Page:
Bioengineering graduate tackles sunburn

27 September 2017
Ming Cheuk
Ming Cheuk

Ming Cheuk, who graduates from the University of Auckland next week with a PhD in Bioengineering, is one of the brains behind an app being used worldwide to help people understand their risk of sunburn.

UVLens® is a personalised sun safety app available for free download worldwide on iOS and Android.

“It starts by asking questions to help users determine their skin type,” says 26-year-old Ming, who grew up in Henderson, Auckland.

Along with a forecast of the ultraviolet levels at your location, UVLens® reports how long it could take you to get sunburnt and suggests appropriate sun protection such as a hat, sunglasses and sunscreen. 

“We really focused on building a clear and easy to use interface so it’s a great tool for educating children and adults alike about the risks of UV radiation,” says Ming.

Since its launch last year, UVLens® has been featured on the Apple App Store homepage which gathered 50 million impressions in five days. Since then it has appeared on television talk shows Today (USA) and Galileo (Germany) and in New York Times, Mashable and Gizmodo, UK..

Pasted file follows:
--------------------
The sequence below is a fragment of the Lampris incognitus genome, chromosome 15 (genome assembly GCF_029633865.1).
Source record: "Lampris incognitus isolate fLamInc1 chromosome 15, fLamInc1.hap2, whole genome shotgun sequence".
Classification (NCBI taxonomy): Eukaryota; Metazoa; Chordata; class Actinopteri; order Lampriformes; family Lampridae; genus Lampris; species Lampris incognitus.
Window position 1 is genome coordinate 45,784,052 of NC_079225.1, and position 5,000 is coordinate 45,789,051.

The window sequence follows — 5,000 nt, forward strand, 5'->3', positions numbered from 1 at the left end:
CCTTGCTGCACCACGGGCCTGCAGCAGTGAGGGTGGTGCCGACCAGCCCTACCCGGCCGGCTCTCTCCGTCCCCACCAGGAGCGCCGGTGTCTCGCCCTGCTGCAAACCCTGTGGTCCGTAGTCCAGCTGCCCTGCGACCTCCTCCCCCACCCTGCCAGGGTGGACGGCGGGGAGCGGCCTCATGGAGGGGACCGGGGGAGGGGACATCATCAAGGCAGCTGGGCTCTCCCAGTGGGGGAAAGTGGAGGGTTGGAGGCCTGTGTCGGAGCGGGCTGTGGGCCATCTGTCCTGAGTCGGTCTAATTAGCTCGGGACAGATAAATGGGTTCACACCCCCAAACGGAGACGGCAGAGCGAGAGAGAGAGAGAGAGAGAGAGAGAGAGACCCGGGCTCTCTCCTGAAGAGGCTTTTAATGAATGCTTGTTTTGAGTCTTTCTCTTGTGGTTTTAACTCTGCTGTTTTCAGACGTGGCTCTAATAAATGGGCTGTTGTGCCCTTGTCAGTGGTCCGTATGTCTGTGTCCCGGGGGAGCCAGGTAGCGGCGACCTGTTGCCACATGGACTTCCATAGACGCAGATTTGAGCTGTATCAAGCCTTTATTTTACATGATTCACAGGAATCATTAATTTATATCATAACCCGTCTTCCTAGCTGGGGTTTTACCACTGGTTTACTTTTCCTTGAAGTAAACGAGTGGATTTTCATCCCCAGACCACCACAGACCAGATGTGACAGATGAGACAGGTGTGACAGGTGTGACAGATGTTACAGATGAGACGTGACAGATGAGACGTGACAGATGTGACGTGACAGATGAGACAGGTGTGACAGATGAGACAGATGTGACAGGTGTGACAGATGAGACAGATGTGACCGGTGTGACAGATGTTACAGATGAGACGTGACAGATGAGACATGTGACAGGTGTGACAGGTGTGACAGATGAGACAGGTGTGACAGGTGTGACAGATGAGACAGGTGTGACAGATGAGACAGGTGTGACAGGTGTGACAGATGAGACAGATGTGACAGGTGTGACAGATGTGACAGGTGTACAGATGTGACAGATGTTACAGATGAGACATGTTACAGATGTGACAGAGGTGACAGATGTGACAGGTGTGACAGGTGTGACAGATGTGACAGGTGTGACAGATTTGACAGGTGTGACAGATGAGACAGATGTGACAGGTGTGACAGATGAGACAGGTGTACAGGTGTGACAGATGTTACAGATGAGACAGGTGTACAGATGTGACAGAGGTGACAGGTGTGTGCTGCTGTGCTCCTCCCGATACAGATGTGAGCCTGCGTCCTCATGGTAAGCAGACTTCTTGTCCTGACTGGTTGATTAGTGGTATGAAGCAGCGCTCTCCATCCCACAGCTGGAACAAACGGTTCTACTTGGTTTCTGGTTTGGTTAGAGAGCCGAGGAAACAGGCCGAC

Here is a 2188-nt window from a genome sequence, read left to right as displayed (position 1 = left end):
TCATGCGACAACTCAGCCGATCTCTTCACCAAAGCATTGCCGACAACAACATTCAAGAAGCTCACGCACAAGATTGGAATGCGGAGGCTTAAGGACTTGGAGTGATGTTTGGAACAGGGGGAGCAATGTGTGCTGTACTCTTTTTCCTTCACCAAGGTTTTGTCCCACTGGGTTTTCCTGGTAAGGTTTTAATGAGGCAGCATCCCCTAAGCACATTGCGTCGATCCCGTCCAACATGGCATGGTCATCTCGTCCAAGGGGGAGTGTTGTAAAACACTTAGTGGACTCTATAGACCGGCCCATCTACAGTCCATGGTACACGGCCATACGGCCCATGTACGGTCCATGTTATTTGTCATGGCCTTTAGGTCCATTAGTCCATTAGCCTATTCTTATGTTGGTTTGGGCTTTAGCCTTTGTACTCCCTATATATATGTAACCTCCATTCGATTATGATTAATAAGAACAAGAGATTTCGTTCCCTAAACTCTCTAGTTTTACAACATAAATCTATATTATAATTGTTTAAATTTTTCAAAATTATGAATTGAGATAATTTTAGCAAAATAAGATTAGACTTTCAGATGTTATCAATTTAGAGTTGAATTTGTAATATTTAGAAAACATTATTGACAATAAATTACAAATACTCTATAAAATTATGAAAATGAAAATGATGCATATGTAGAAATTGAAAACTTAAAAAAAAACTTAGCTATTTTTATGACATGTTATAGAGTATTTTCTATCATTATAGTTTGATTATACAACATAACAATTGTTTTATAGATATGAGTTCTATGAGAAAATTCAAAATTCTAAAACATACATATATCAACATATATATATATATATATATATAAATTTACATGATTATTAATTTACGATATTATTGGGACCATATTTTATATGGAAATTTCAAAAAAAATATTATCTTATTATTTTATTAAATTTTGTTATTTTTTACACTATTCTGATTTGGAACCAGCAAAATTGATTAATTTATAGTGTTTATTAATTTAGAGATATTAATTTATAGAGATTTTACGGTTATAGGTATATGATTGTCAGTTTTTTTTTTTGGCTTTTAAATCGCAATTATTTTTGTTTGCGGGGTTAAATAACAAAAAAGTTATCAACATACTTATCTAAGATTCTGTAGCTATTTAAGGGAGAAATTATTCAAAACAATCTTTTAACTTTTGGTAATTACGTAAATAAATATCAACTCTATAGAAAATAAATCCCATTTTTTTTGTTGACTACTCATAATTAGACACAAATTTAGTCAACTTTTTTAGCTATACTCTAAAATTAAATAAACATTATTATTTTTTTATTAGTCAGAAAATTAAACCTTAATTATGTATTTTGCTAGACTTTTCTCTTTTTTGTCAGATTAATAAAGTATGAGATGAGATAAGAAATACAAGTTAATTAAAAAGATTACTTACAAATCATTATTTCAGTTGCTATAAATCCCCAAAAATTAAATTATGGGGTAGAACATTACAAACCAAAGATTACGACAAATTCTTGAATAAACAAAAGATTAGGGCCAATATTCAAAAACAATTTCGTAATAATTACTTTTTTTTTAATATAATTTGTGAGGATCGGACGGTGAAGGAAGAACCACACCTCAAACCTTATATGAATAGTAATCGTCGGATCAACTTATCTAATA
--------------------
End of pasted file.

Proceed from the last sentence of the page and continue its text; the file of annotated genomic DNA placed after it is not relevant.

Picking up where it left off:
The world-leading app grew out of successful research into a wearable sensor to measure UV risk called UVSense, which won Ming and fellow student Daniel Xu, the 2013 New Zealand Microsoft Imagine Cup national finals – a competition for new technologies that help solve some of the world’s toughest problems. 

“We saw that sunburn and skin cancer were major issues in New Zealand but there were no new technologies to help solve these problems,” says Ming, who was then in the first year of his PhD.

After competing in the Imagine Cup world finals in St Petersburg, Ming returned to New Zealand determined to be involved in cutting edge research and innovation that would lead to developing a start-up company.

In the years since, he has studied for his PhD in Bio-instrumentation at Auckland Bioengineering Institute and at the same time co-founded, with Daniel Xu, technology company Spark 64 Ltd developing UVLens®. 

UVLens® initially focused on education, providing digital information and tools to teach people about UV and sun safety. In a partnership with Banana Boat sunscreen, over 100 UV sensors were installed around the country to protect preschool children from the sun.

Now the company has partnered with medical insurer Southern Cross to deliver UV reports and sun safety tips direct to their customers. Spark 64 Ltd is also exploring other technologies including chatbots.

For Ming, Chief Technology Officer of the company, his job is a dream come true. His parents both independently moved to New Zealand from China several years before he was born and he is the first in his family to graduate from university. His younger brother is currently in his second year at medical school at the University of Auckland.